On Monday 11th April 2016, a well-known Minister of the Church of Scotland, the Rev. Dr. James Martin, attained the 70th Anniversary of his Ordination as a Minister.
Dr. Martin is a Motherwell man, raised in Crosshill Street, baptised in Manse Road Church, and schooled at Dalziel primary and high schools, before going to study at Glasgow University; which institution later awarded him the honorary degree of Doctor of Divinity in 1983. He returned to his Motherwell roots upon retirement at the end of 1987, and actively ministered in retirement to a number of congregations over the course of the ensuing decade. He also served for many years as Chaplain to Motherwell Football Club and still has a love for the Club, although now in his 96th year his visits to Fir Park are few.
Licensed by the Presbytery of Hamilton on 3rd April 1945, he was ordained to Ministry just over a year later on 11th April 1946 by the Presbytery of Irvine and Kilmarnock, where he served as Minister at Newmilns West from 1946 until 1954, when he was translated to High Carntyne Church in Glasgow, which he served as Minister from that time until retirement.
Dr Martin was a prolific writer. He has had thirty books published, his last being a selection from a series of articles which had been published in the Church’s magazine Life and Work under the title “Seen from My Manse Window.” He was also a regular contributor to the BBC’s Sunday Service Programme.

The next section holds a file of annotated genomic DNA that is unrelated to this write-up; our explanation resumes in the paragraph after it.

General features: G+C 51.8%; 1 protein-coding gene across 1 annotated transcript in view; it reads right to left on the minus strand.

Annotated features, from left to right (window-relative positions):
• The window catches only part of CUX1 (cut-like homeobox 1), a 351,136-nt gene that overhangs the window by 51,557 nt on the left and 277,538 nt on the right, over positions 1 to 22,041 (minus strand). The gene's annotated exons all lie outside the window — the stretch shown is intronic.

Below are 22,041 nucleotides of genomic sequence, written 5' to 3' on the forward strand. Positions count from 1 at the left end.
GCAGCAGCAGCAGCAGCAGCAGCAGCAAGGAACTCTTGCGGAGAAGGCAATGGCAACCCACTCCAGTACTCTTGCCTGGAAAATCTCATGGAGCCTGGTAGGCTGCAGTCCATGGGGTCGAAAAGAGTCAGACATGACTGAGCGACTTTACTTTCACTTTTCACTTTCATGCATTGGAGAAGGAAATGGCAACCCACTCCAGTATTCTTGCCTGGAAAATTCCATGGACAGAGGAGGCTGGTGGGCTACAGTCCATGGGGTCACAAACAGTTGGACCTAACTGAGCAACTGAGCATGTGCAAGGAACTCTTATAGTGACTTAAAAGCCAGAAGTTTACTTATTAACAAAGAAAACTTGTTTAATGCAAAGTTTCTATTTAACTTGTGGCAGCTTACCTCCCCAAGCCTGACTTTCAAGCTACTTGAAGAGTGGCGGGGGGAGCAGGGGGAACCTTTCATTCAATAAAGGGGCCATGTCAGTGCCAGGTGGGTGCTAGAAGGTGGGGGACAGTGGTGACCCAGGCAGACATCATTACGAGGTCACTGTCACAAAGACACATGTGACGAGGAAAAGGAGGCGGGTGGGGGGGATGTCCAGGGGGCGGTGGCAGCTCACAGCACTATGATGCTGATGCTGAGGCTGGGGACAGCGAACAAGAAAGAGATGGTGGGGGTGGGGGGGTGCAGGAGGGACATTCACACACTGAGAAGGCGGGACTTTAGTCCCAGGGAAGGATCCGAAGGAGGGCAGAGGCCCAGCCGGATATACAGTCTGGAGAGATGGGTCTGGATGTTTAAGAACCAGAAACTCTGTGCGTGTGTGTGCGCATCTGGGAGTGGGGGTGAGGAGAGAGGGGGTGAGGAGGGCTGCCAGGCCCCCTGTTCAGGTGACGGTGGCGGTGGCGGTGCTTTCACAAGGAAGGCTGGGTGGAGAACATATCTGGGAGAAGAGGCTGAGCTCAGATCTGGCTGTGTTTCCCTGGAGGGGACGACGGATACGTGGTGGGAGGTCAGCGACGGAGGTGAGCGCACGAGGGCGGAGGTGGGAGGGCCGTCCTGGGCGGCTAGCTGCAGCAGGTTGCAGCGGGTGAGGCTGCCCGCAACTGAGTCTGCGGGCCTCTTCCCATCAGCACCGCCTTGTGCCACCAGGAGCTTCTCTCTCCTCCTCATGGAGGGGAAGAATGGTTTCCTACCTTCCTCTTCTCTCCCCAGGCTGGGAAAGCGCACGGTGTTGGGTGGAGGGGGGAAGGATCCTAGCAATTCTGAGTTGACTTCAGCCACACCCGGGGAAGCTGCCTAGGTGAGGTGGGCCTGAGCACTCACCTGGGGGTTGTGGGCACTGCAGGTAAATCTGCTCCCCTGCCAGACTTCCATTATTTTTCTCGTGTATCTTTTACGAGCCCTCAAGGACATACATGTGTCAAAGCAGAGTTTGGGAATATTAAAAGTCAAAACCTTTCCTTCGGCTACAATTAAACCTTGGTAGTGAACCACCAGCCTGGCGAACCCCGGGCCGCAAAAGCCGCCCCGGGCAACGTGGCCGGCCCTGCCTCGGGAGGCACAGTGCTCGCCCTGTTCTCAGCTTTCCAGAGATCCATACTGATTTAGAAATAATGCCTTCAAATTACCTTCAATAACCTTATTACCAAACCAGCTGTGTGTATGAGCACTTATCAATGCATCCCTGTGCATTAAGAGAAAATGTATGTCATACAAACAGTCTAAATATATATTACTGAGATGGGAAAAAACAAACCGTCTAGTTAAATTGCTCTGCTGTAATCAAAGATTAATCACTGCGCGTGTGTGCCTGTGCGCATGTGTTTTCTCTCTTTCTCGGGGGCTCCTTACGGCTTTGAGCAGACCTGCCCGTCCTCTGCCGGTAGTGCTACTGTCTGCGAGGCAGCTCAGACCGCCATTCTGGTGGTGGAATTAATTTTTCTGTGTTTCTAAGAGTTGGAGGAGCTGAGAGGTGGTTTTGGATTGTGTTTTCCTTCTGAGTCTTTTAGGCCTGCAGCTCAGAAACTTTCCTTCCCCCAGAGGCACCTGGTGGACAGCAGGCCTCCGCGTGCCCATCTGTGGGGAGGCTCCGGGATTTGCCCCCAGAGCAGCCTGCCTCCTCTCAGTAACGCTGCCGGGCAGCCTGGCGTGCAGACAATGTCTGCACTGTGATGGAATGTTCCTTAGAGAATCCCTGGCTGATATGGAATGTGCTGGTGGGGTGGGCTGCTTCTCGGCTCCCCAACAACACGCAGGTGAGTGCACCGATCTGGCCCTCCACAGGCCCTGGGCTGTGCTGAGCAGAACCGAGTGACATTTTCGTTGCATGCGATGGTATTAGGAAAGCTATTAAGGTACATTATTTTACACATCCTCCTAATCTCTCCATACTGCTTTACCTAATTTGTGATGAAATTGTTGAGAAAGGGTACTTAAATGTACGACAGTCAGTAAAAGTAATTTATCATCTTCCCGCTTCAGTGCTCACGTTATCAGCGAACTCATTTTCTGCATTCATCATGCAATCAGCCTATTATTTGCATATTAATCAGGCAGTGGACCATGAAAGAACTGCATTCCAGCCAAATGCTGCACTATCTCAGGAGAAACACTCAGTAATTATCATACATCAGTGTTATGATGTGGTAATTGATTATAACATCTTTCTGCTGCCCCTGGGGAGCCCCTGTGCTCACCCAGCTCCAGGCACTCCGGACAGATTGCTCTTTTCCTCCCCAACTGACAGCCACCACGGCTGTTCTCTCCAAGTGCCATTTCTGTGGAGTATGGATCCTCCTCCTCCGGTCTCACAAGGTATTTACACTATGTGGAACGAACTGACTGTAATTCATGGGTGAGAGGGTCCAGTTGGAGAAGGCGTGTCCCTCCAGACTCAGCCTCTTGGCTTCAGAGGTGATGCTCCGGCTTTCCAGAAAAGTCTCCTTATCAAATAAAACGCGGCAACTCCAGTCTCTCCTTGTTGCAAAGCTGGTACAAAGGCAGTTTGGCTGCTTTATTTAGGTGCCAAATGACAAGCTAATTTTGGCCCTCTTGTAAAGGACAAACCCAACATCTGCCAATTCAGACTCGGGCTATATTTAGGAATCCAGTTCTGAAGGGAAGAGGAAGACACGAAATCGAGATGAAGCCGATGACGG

To mark this special anniversary, the Moderator of the Presbytery of Hamilton, the Rev. F. Derek Gunn of Clarkston Parish Church, Airdrie paid Dr. Martin a visit, accompanied by the Presbytery Clerk, the Rev. Dr. Gordon A McCracken, and the Rev. Alan Gibson, Minister of Motherwell South Parish Church. Dr. Martin was presented with a Certificate, and a celebratory cake marking the special anniversary, kindly gifted by a member of the Moderator’s congregation.
Our photograph shows Dr Martin with the Moderator (right) congratulating Dr. Martin on the attainment of such a memorable anniversary. Dr Martin, with his usual light touch, attributes the attainment of such a milestone as being simply due to “having the fortune to live so long”.